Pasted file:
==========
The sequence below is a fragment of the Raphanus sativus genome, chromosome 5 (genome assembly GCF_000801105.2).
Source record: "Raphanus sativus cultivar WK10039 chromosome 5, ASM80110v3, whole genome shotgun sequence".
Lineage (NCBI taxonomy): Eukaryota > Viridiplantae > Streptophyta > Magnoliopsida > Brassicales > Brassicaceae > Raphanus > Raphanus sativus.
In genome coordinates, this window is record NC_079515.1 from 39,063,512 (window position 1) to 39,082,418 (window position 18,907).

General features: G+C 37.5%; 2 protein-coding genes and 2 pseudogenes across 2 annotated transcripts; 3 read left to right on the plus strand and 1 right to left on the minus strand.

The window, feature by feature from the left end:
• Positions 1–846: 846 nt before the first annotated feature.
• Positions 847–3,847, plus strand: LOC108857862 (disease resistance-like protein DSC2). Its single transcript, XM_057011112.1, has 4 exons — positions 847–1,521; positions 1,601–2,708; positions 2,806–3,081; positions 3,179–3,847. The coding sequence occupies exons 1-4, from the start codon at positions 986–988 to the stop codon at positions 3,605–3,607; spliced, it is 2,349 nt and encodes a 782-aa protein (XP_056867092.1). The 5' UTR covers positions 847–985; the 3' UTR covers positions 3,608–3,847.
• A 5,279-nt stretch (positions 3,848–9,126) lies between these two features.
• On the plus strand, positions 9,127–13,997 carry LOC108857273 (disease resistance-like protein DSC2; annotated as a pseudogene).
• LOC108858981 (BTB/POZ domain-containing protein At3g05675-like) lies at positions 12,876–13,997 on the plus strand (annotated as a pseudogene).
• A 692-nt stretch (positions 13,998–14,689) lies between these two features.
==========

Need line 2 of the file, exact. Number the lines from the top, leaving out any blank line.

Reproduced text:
Source record: "Raphanus sativus cultivar WK10039 chromosome 5, ASM80110v3, whole genome shotgun sequence".